Posted to alt.music.polkas on January 27, 2004 by Mike Surratt. Reprinted by permission.
So, how does Frank Yankovic figure into all this? If you wish to get at the roots of polka-combo bands in the USA, there has to be more than Lil Wally.
The Tejano/Conjunto polkas, rancheros, and waltzs were inspired by early German settlers in Texas and are currently the most popular form of polka being performed in North America. Start watching Univision and you will hear polka being broadcast all over the world in Spanish. This is a musical feat not being accomplished by *any* current Polish/German/Slovene band touring today.
Further, Eddie B and copy-cat Chicago style band's honky/push style has often been compared to the basic Mariachi band's 2-trumpet sound. Think of that accordion bellow-shaking going on and then think about a Mexican fiddle player and you have to wonder, which came first?
I'm not sure if "polka" is even considered folk music in Poland. But, I know for a fact that polka folk music still thrives in many parts of Bavaria/Germany, Austria, Northern Italy, Switzerland and all those countries that were formally Bohemia.
There are fans for each style of polka being performed today. But, there are few fans of all styles of the genre. I'm one -- my CD player plays Charm City Sound, Die Schlauberger, Grkman, Brave Combo, and Flaco Jimenez, to name a few.
Bottom line to me -- polka is polka.
Mike Surratt, Accordionist/Keyboardist
From an email dated Feb. 4, 2004, from Mike Surratt. Used by permission.
Sorry for the delay getting back to you. Been a bit busy around here as the band is working on a new CD of Swing Music.
I found your page to be a breath of fresh air!
I think you are correct about "German" polka music . . . there really is no person/band/style that has become noticeable. No Honky, etc...
Die Schlauberger is not creating their sound. In Germany/Austria, bands such as Schurzenjagers started what is now called "Alpen-Rock" which is basically a polka "bass/accordion/guitar" rhythm section having the drummer playing a standard basic "rock" (almost disco) beat. This style of German music has been around since the 70's and was mostly introduced by a German Singer called Tony Marshall. If you really listen you can sometime hear a bit of a tarentella (northern italian/alps) influence to the music as well.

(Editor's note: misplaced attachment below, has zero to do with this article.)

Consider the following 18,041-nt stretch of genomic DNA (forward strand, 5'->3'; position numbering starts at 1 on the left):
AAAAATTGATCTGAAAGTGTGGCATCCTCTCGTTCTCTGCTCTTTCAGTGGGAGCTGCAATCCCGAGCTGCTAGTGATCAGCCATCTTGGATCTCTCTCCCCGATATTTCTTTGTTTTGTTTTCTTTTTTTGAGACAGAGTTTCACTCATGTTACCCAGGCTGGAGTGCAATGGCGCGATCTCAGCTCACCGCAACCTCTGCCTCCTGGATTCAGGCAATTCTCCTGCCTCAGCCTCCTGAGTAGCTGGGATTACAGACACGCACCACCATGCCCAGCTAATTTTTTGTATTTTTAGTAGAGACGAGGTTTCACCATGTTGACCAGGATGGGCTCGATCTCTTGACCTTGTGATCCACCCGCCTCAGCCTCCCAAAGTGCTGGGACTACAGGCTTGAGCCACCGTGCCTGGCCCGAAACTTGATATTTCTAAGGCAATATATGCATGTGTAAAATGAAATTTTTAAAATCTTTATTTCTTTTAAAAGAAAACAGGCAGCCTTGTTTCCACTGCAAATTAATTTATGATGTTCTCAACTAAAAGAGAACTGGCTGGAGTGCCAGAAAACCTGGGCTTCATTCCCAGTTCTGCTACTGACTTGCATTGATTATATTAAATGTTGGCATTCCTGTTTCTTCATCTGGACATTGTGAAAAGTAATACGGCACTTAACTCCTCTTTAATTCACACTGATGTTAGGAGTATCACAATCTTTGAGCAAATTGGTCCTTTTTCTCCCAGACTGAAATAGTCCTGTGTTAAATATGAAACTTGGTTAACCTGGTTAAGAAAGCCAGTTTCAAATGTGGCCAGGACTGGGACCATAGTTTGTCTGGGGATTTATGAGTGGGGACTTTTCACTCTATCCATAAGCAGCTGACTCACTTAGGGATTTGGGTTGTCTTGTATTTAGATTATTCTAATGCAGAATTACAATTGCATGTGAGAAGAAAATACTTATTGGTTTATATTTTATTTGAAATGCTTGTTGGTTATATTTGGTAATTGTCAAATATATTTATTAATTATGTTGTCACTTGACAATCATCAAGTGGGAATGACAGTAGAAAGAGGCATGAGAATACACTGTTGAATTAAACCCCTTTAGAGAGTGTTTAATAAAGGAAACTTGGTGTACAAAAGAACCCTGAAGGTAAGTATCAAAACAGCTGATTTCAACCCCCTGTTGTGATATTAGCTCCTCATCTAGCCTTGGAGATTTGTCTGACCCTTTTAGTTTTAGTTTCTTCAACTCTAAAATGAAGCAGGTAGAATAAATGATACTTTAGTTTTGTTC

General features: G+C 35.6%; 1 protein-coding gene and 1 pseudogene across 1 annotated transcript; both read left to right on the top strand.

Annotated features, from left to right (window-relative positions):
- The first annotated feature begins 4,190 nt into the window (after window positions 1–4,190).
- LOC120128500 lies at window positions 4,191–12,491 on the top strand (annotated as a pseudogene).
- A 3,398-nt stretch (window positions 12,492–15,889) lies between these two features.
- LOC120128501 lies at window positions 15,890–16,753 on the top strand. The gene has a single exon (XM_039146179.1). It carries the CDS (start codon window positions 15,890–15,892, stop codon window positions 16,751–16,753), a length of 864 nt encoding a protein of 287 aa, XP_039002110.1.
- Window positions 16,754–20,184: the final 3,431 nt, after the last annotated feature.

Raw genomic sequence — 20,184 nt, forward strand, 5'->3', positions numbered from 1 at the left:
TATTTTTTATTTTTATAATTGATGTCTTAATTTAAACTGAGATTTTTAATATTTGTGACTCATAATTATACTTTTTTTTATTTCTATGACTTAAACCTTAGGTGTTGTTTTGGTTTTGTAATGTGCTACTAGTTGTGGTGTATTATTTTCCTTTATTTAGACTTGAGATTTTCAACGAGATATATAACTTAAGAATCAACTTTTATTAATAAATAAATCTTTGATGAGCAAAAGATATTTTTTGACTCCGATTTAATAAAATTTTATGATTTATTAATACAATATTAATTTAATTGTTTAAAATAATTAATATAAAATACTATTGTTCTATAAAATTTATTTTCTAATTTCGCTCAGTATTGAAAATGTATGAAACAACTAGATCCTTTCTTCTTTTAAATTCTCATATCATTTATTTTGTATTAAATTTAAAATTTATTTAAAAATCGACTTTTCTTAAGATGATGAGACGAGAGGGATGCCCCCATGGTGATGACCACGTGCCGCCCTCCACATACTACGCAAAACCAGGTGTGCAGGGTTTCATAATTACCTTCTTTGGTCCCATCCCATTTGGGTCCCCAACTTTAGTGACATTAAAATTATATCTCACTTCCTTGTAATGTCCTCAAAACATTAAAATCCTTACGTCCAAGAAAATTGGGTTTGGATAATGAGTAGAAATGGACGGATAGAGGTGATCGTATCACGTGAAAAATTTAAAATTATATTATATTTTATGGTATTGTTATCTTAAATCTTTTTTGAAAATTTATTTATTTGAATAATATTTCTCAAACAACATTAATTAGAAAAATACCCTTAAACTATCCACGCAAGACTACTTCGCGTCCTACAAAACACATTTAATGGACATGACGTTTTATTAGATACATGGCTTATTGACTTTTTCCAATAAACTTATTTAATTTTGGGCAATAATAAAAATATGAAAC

There is another group in the USA that is primarily Alpen Rock: the Alpen Echos from Cincinnati, Ohio, and we have the pleasure of performing with them at least once a year in Jasper, Indiana.
As I mentioned before on the newsgroup . . . German polka bands really play styles to please their local audiences. If the Germans like that "Marshall Sound," it will be done -- or if they want more traditional polka, that gets played. In my opinion, it's the influence of each bandleader in the genre that makes the sound for the group as a whole. Herzog, Haller, Groller, for example all have "their" style (sound) of the music.
Also, German Pop Volksmusik is not all polka/waltz -- many songs are pseudo cha-cha or rumba beats which in essence are ballads.
One thing about your page that was a bit under-done was the fact that you haven't reviewed us ::smile::
Posted to alt.music.polkas on Mar 8, 2005, by Mike Surratt. Reprinted by permission.
There are a LOT of different polka dancing styles & tempos:
Polish-Hop, Dutch-Hop, Ballroom, Latino "German influenced"
(2-step/walking march). Polka is also considered a jazz-2-beat (or dixieland
quick step) by many non-polka drummers who are asked to play the obligatory
polka for the night. Also, let's not forget Country and Western music -- Country
2-Step / Bob Wills Texas Swing is in reality a polka beat and is utilized by
many current bands.